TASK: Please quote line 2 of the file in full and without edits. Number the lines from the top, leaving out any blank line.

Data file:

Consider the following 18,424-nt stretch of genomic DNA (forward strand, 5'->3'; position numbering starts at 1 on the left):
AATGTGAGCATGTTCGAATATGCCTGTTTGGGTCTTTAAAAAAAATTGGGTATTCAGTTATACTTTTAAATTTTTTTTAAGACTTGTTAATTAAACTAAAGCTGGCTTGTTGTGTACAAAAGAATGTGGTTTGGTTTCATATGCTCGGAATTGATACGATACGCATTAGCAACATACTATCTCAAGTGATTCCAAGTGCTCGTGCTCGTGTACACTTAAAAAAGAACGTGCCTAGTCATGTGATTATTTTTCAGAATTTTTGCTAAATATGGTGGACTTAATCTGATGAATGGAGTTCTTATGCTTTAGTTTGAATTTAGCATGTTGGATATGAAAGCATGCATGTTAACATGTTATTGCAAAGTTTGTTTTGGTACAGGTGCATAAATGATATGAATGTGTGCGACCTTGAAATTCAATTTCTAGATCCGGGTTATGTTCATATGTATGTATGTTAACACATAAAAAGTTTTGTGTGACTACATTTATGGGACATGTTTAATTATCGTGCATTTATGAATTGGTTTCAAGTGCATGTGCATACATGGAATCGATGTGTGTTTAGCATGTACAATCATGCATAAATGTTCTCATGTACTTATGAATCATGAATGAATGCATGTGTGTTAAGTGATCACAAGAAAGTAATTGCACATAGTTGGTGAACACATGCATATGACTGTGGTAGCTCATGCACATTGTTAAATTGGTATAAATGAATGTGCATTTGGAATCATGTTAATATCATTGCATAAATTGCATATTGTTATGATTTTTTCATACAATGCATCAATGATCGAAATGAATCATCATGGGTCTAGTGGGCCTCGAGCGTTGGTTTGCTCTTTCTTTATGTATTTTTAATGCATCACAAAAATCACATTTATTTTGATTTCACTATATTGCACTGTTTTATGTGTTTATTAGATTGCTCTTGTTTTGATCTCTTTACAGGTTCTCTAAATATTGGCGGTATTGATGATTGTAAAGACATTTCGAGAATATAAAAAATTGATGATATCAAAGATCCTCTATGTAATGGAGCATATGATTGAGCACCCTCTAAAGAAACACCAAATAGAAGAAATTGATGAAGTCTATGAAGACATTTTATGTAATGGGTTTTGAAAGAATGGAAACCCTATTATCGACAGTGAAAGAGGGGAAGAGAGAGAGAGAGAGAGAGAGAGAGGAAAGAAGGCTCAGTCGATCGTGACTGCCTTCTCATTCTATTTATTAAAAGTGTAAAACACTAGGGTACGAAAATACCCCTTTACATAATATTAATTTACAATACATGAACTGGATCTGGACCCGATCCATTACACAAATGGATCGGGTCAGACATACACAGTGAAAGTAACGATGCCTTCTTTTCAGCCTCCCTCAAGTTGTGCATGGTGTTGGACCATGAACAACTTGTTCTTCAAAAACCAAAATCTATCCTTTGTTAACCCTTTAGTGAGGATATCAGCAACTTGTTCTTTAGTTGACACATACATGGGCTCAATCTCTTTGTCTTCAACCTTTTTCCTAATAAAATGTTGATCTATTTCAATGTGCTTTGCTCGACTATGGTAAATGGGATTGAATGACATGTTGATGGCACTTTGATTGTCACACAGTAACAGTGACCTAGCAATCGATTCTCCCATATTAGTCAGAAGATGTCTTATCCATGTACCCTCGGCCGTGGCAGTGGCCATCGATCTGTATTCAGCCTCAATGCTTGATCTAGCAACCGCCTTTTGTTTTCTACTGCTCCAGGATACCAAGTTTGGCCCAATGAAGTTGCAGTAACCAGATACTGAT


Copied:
AATGTGAGCATGTTCGAATATGCCTGTTTGGGTCTTTAAAAAAAATTGGGTATTCAGTTATACTTTTAAATTTTTTTTAAGACTTGTTAATTAAACTAAAGCTGGCTTGTTGTGTACAAAAGAATGTGGTTTGGTTTCATATGCTCGGAATTGATACGATACGCATTAGCAACATACTATCTCAAGTGATTCCAAGTGCTCGTGCTCGTGTACACTTAAAAAAGAACGTGCCTAGTCATGTGATTATTTTTCAGAATTTTTGCTAAATATGGTGGACTTAATCTGATGAATGGAGTTCTTATGCTTTAGTTTGAATTTAGCATGTTGGATATGAAAGCATGCATGTTAACATGTTATTGCAAAGTTTGTTTTGGTACAGGTGCATAAATGATATGAATGTGTGCGACCTTGAAATTCAATTTCTAGATCCGGGTTATGTTCATATGTATGTATGTTAACACATAAAAAGTTTTGTGTGACTACATTTATGGGACATGTTTAATTATCGTGCATTTATGAATTGGTTTCAAGTGCATGTGCATACATGGAATCGATGTGTGTTTAGCATGTACAATCATGCATAAATGTTCTCATGTACTTATGAATCATGAATGAATGCATGTGTGTTAAGTGATCACAAGAAAGTAATTGCACATAGTTGGTGAACACATGCATATGACTGTGGTAGCTCATGCACATTGTTAAATTGGTATAAATGAATGTGCATTTGGAATCATGTTAATATCATTGCATAAATTGCATATTGTTATGATTTTTTCATACAATGCATCAATGATCGAAATGAATCATCATGGGTCTAGTGGGCCTCGAGCGTTGGTTTGCTCTTTCTTTATGTATTTTTAATGCATCACAAAAATCACATTTATTTTGATTTCACTATATTGCACTGTTTTATGTGTTTATTAGATTGCTCTTGTTTTGATCTCTTTACAGGTTCTCTAAATATTGGCGGTATTGATGATTGTAAAGACATTTCGAGAATATAAAAAATTGATGATATCAAAGATCCTCTATGTAATGGAGCATATGATTGAGCACCCTCTAAAGAAACACCAAATAGAAGAAATTGATGAAGTCTATGAAGACATTTTATGTAATGGGTTTTGAAAGAATGGAAACCCTATTATCGACAGTGAAAGAGGGGAAGAGAGAGAGAGAGAGAGAGAGAGAGGAAAGAAGGCTCAGTCGATCGTGACTGCCTTCTCATTCTATTTATTAAAAGTGTAAAACACTAGGGTACGAAAATACCCCTTTACATAATATTAATTTACAATACATGAACTGGATCTGGACCCGATCCATTACACAAATGGATCGGGTCAGACATACACAGTGAAAGTAACGATGCCTTCTTTTCAGCCTCCCTCAAGTTGTGCATGGTGTTGGACCATGAACAACTTGTTCTTCAAAAACCAAAATCTATCCTTTGTTAACCCTTTAGTGAGGATATCAGCAACTTGTTCTTTAGTTGACACATACATGGGCTCAATCTCTTTGTCTTCAACCTTTTTCCTAATAAAATGTTGATCTATTTCAATGTGCTTTGCTCGACTATGGTAAATGGGATTGAATGACATGTTGATGGCACTTTGATTGTCACACAGTAACAGTGACCTAGCAATCGATTCTCCCATATTAGTCAGAAGATGTCTTATCCATGTACCCTCGGCCGTGGCAGTGGCCATCGATCTGTATTCAGCCTCAATGCTTGATCTAGCAACCGCCTTTTGTTTTCTACTGCTCCAGGATACCAAGTTTGGCCCAATGAAGTTGCAGTAACCAGATACTGAT